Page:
HealthManagement, Volume 3 / Issue 4 / 2008

Georgia's CIS Implementation

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A. Burduli and G. Ghortlishvili

are with Gitec Ltd.,Tbilisi, Georgia.

E. Kldaishvili 

is with the Georgian

Telemedicine Union (Association).

A new clinical information system (CIS) has been launched in Georgia. Its primary goal is patient management. However, the system is also targeted at creating a unified information space in the framework of the wider medical organisation, especially in a healthcare environment undergoing both rapid transformation and no let up to economic pressures. This is the kind of challenge several other countries in the region are likely to be encountering at the current time.


The Georgian CIS has been created with .Net technology and SQL database architecture and involves a multi-user Web-based approach. This ensures local (Intranet) and remote (Internet) access of the system as well as management of databases.


The CIS consists of three key modules:

1. Administration and configuration module

2. Working module for medical personnel

3. Reporting module.


The administration and configuration module is dedicated for the setup of basic rights. It allows users to be registered or blocked, and their rights to be defined and configured. All forms used in the clinic (consultation, clinical investigation, diagnosis, prescription, treatment etc.) are generated by the administration and configuration module as is a database of staff in a specific clinic, with each employee provided with a unique code alongside biographical and professional data.


The working module for medical personnel generates, edits and updates medical history. Patient visit planning, staff work scheduling and agendas are also realised by this module, with automatic notifications sent to concerned staff. Medical history, associated with a unique code, consists of both text and multimedia files – image, video and voice – and is generated at the first visit by a patient to a clinic.


The reporting module realises full or partial export of medical history as well as the forms used in clinical investigations, consultation and prescriptions – in a variety of formats (.pdf, .rtf, .jpg etc.). This module permits statistical analysis of medical data (patient’s age, sex, diagnosis, date of investigation, treatment parameters etc.) and are designed for use in the quality control of medical services.


Since implementation, the clinical information system has been rapidly evolving into additional areas:

Ó Clinical decision support. This provides users with the tools to acquire, manipulate, apply and display appropriate information to aid in making accurate, timely and evidence based clinical decisions.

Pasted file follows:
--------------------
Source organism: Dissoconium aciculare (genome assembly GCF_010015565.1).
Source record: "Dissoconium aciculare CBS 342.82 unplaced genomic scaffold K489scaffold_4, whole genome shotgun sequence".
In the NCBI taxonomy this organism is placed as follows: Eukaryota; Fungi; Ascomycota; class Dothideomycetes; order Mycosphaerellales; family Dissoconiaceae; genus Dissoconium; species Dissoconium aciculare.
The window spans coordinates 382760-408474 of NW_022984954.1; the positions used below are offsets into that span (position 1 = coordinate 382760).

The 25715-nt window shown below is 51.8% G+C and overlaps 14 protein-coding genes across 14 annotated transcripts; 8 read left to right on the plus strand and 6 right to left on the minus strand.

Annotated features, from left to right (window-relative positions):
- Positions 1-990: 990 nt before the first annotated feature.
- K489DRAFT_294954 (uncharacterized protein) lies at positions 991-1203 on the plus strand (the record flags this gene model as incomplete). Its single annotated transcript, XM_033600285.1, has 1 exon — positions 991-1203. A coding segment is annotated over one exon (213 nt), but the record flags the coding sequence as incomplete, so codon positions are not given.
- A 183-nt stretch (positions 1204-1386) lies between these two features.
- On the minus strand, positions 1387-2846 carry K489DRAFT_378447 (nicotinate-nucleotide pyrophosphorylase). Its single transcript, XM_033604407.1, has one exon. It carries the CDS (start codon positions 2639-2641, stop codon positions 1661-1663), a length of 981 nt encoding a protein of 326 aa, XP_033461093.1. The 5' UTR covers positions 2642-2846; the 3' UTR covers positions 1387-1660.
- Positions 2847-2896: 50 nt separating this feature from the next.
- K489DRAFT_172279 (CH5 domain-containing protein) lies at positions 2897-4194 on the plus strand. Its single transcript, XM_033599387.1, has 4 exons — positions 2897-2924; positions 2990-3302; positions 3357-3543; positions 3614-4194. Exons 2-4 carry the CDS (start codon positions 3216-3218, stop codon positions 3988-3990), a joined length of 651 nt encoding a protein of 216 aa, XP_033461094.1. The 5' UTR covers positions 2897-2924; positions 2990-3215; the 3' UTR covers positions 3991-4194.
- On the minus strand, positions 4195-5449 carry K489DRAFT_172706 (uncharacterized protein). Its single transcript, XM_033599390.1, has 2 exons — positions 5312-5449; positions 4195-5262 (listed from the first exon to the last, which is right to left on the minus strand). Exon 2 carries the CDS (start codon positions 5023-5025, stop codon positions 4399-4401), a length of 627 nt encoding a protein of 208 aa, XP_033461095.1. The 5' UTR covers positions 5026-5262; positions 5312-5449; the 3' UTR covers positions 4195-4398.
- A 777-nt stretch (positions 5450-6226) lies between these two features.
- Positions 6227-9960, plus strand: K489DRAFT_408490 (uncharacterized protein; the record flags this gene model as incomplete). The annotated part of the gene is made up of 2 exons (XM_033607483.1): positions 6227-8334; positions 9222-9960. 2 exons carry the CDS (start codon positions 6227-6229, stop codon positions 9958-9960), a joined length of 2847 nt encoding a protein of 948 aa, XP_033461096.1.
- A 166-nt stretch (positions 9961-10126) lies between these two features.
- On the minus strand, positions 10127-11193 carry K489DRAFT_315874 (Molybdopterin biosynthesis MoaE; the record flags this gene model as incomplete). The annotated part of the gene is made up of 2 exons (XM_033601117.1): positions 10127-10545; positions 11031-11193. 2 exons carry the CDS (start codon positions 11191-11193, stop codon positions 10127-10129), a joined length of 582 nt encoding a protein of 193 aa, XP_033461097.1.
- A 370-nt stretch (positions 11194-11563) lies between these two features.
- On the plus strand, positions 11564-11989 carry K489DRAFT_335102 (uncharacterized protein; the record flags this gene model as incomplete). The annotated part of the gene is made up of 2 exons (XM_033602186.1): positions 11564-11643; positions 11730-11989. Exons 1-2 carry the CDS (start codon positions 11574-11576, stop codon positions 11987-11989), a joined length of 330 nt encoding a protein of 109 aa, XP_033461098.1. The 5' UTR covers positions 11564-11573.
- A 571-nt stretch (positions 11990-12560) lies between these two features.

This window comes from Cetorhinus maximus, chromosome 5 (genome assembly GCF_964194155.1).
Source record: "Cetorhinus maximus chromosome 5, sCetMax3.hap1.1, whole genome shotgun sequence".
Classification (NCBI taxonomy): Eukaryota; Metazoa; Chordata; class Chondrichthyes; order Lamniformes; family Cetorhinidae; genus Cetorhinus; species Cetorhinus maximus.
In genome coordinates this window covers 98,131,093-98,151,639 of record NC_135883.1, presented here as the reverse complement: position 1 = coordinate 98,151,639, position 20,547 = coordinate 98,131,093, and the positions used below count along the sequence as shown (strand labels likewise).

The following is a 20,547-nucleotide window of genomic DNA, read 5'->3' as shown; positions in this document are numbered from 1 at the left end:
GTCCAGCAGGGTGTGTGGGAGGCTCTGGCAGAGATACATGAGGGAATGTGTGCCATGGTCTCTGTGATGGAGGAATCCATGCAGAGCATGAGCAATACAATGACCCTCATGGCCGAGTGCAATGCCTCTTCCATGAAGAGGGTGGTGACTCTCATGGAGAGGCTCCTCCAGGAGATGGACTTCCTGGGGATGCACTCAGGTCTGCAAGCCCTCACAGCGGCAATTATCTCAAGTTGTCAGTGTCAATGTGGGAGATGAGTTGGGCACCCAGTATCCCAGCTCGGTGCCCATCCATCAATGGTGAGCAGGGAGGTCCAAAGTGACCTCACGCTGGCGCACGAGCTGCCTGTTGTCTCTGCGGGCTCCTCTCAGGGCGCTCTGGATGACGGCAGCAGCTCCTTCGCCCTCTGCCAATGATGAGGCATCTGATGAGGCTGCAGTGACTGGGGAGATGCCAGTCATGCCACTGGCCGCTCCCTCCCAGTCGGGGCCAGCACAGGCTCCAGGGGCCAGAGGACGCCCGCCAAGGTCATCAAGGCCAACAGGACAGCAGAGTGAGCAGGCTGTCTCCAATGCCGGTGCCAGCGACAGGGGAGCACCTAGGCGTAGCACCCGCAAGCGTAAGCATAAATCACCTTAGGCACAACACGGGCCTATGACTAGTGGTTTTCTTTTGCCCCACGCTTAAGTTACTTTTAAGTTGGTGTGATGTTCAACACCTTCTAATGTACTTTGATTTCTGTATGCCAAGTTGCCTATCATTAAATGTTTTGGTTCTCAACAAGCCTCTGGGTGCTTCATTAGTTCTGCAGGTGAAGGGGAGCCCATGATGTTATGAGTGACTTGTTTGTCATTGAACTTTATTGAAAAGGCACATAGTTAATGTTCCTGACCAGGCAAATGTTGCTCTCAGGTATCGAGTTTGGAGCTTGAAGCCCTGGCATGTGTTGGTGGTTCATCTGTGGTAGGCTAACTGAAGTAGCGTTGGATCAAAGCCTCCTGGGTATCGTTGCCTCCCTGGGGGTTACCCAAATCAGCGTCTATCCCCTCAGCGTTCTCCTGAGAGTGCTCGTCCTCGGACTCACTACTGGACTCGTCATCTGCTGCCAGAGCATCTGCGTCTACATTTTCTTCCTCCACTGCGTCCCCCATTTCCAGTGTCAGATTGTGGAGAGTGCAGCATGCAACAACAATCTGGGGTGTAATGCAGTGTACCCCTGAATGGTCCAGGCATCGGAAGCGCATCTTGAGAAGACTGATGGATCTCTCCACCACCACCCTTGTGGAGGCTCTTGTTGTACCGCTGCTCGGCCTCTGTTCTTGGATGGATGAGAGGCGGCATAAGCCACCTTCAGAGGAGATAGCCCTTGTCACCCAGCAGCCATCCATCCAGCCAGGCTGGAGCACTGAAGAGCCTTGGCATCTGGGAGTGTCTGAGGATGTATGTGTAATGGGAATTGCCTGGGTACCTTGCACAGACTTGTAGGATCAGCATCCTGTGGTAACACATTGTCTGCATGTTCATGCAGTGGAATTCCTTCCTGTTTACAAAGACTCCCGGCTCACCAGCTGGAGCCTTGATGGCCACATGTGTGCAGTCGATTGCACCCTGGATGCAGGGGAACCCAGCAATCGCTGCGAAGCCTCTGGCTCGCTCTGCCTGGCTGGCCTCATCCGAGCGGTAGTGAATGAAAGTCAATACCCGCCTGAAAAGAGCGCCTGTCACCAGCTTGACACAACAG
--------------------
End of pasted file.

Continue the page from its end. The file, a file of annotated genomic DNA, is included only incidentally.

Ó Electronic medical records (EMRs). These contain information about patients, from personal details (such as

name, age, address and sex) to details of every aspect of care given by the clinic (ranging from routine visits to major operations).

Ó Training and research. Patient information is made available to medical personnel for training and research. One new field is data mining of information stored in databases, as a means to provide insights into disease states and how best to manage them.



The CIS has yielded significant benefits:

Ó Easy access to patient data. The system provides convenient access to medical records at all points of care. This is especially beneficial at ambulatory points, and thereby directly enhances continuity of care. Internetbased

access improves the ability to remotely access such data.

Ó Structured information. The data captured in clinical information systems is well organised, thus making it easier to maintain, and quicker in finding relevant information. The CIS also reduces the likelihood of mistakes arising from illegible writing.

Ó Improved drug prescription and patient safety. The CIS enhances control of drug dosing and this leads to a reduction of adverse drug interactions, while also promoting more appropriate pharmaceutical utilisation.



Despite such benefits, there are still barriers which prevent the CIS from being rolled out in every healthcare organisation across Georgia.

Ó Initial cost of acquisition. The high price of the basic infrastructure is a stumbling block for many healthcare organisations.

Ó Privacy and security. There are still huge concerns in the healthcare industry about the privacy of patient data on computer systems and how to keep such information secure.

Ó Clinician resistance. Clinicians usually have 10-20 minutes to see their patients and if their use of a CIS takes up more time than before, it leads to resistance.

Ó Integration of legacy systems. As elsewhere, this poses a stiff challenge for many organisations in Georgia.


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